To me, ignorance is the cause. I am sure he did not know what he became king for. Neither was he properly briefed on what he wanted to become. He didn’t believe in the king he became. He didn’t receive, sing and act it in his heart. How will he understand? My brother, traditional stool has been distorted and is gradually becoming messy in our state (Delta)”.
The import of the above remarks by an older king is his assumption that the Igbodo monarch is ignorant of the importance of the art in rulership. Oba Adetona was only 26 when he became king and instinctively knew that if he did not come into office with appreciation of the diplomacy for managing the ambitions of his palace chiefs, he would be reduced to a nominal ruler. He thus relates his first meeting with his chiefs:
“The first meeting was called at the instance of the Chiefs and I obliged them. On the appointed day, I waited for them in the Aafin. Being a stickler for punctuality, I was not too pleased that they arrived late. Not only were they late, they sauntered in, coming in ones and twos. When they had finally assembled for the meeting, I greeted them respectfully.
Thereupon they asked me to excuse them so that they could hold a preliminary meeting. They indicated that my meeting with them would be held after they had concluded their preliminary meeting. I obliged them. When they were through with their preliminary meeting, they invited me in for our scheduled meeting.
As soon as I took my seat, I told them that I could no longer hold a meeting with them on that day. I further told them that when next a meeting was called, they were welcome to hold their preliminary meetings before coming to the Aafin and not at our scheduled time.
In addition, I warned them not to be late again for our subsequent meetings. Our scheduled meeting was not held. I dismissed them. They were shocked. The Chiefs were enraged at my decison and they left en masse for Chief Odutola’s house where another meeting was held. They probably decided to deal with me so as to prevent this young Oba from growing wings”.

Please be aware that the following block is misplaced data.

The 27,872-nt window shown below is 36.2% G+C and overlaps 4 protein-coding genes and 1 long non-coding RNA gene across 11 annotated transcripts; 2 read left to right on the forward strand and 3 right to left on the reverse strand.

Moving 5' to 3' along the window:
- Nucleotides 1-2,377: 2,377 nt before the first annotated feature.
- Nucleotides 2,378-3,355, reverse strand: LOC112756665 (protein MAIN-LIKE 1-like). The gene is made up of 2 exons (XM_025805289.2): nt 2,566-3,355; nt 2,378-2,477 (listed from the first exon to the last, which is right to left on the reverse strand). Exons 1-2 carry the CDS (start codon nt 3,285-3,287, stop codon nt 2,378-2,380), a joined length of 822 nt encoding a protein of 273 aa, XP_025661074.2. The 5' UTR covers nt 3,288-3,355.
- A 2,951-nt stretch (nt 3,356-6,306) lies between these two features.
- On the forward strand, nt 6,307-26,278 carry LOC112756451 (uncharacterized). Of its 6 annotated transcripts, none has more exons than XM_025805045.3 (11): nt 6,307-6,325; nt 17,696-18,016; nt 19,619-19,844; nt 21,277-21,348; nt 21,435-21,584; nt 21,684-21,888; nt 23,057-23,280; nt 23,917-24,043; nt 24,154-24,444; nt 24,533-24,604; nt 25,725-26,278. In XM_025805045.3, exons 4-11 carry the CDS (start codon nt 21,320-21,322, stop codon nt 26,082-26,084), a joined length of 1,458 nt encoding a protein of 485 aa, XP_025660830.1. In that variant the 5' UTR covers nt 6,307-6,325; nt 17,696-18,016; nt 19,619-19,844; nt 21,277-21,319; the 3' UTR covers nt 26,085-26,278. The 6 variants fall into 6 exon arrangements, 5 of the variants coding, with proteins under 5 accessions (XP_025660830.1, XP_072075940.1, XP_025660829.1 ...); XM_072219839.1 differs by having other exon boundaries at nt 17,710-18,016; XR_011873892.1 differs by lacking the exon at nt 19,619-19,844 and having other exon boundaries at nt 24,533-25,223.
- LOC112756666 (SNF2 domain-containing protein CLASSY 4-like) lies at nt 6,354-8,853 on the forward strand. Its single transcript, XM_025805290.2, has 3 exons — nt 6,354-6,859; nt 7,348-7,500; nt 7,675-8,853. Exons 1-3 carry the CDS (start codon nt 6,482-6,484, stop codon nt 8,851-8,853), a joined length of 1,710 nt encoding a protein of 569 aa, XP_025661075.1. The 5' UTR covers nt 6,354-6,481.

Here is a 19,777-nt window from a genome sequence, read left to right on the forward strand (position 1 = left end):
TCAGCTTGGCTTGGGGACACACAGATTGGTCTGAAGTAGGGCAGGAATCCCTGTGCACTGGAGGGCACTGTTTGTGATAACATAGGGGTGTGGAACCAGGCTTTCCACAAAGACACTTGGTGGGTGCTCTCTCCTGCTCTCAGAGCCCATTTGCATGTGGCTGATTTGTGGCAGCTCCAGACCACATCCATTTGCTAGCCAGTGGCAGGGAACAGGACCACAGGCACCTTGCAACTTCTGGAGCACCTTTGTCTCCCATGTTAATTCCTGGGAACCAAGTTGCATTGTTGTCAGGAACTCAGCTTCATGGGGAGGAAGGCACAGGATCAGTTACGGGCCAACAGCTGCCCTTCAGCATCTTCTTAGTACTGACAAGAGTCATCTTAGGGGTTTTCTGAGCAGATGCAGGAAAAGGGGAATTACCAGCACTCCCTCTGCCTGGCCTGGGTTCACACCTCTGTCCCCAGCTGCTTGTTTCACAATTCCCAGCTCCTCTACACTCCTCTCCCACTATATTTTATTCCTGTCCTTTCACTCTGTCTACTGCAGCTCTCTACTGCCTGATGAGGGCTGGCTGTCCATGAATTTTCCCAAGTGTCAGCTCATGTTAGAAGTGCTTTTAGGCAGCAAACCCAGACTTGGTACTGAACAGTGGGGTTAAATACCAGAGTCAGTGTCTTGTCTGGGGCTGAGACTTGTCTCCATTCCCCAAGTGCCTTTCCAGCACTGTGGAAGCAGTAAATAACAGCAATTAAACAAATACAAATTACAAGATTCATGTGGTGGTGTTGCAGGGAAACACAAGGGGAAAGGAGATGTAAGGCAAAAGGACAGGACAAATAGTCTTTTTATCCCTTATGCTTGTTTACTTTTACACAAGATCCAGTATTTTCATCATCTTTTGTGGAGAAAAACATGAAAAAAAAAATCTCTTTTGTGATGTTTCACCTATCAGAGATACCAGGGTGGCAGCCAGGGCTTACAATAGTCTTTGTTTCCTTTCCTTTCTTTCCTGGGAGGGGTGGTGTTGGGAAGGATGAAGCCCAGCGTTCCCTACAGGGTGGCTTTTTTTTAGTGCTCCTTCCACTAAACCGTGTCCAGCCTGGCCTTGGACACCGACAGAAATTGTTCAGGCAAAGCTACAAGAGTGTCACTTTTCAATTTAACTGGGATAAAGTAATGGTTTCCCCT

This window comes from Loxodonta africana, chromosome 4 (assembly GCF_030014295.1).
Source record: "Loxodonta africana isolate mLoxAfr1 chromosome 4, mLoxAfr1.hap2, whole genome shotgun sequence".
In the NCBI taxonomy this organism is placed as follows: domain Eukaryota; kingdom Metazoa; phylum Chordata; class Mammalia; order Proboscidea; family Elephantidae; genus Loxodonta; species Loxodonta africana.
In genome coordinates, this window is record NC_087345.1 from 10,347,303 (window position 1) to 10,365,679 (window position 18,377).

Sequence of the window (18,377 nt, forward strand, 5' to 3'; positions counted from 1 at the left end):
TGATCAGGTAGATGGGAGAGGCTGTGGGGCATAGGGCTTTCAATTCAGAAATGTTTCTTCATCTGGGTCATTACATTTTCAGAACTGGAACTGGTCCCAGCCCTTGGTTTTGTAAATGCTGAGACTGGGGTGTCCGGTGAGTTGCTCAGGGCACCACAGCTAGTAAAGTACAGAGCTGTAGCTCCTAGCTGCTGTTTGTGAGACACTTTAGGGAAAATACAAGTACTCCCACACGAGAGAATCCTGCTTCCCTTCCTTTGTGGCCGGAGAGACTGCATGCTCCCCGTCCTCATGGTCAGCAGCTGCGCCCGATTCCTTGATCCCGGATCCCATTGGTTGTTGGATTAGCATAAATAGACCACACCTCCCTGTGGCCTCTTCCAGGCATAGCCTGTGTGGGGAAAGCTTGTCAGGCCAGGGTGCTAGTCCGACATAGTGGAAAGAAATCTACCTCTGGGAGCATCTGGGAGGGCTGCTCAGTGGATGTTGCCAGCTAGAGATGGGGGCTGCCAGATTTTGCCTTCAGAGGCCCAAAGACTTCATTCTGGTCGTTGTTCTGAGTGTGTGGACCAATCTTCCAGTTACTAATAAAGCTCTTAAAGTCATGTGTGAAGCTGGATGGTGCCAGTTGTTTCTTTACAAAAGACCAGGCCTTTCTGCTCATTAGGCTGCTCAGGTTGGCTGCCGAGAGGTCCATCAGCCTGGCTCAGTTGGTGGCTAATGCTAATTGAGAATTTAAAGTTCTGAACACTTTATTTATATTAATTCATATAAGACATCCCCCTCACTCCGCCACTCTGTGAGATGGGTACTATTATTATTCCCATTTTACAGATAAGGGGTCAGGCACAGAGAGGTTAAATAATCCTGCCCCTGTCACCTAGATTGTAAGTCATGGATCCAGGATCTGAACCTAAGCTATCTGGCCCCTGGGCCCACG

Oba Adetona knew from the first day in His Government that there was art in rulership and he must retain the initiative in every power play. He understood what a king was. He knew an equally important truth, namely that there is art of rulership and he must learn to rule in the very process of ruling.
“Many days following the coronation, there was a throng of dignitaries, visitors and well-wishers coming to the Aafin to congratulate me. Sooner or later, I knew that work outside the exchange of courtesies would commence in earnest and I realized that I had no training on how to be an Oba”.
My father had never been Oba and so there were few lessons available from his end. I had a job for life for which I had no apprenticeship. So I decided that I would have to rely on the institutional apparatus of the IjebuKingdom”.
We have seen in the Oba’s own narration of his encounter with the Chiefs of the Kingdom that he must rely first on his sense of the appropriate to rule and to govern through the institutional apparatus of the IjebuKingdom. It is the sense of the appropriate that has been developed into art of rulership characterizing the reigns of effective kings.
There are mines of cultural wisdom and knowledge embodied in the traditional rulers’ experience of managing the politics of their Kingdom Communities. The colonial rulers funded studies of these communities for strategies on how to convert enemies and rivals into administrative collaborators. Our political parties have not understood the value of the art of rulership mastered by the wise of our traditional rulers.
These traditional rulers have outlived the colonialists and the military rulers. Governments have been content with fueling hegemonic rivalries amongst these traditional rulers and have not fully appreciated the strategic roles of these rulers in mediating NigerianNationBuilding. Parables like the Igbodo politics of succession help to explain why Kingdom communities like Igbodo continue to thrive in conditions where Nigerian national societies are atrophying.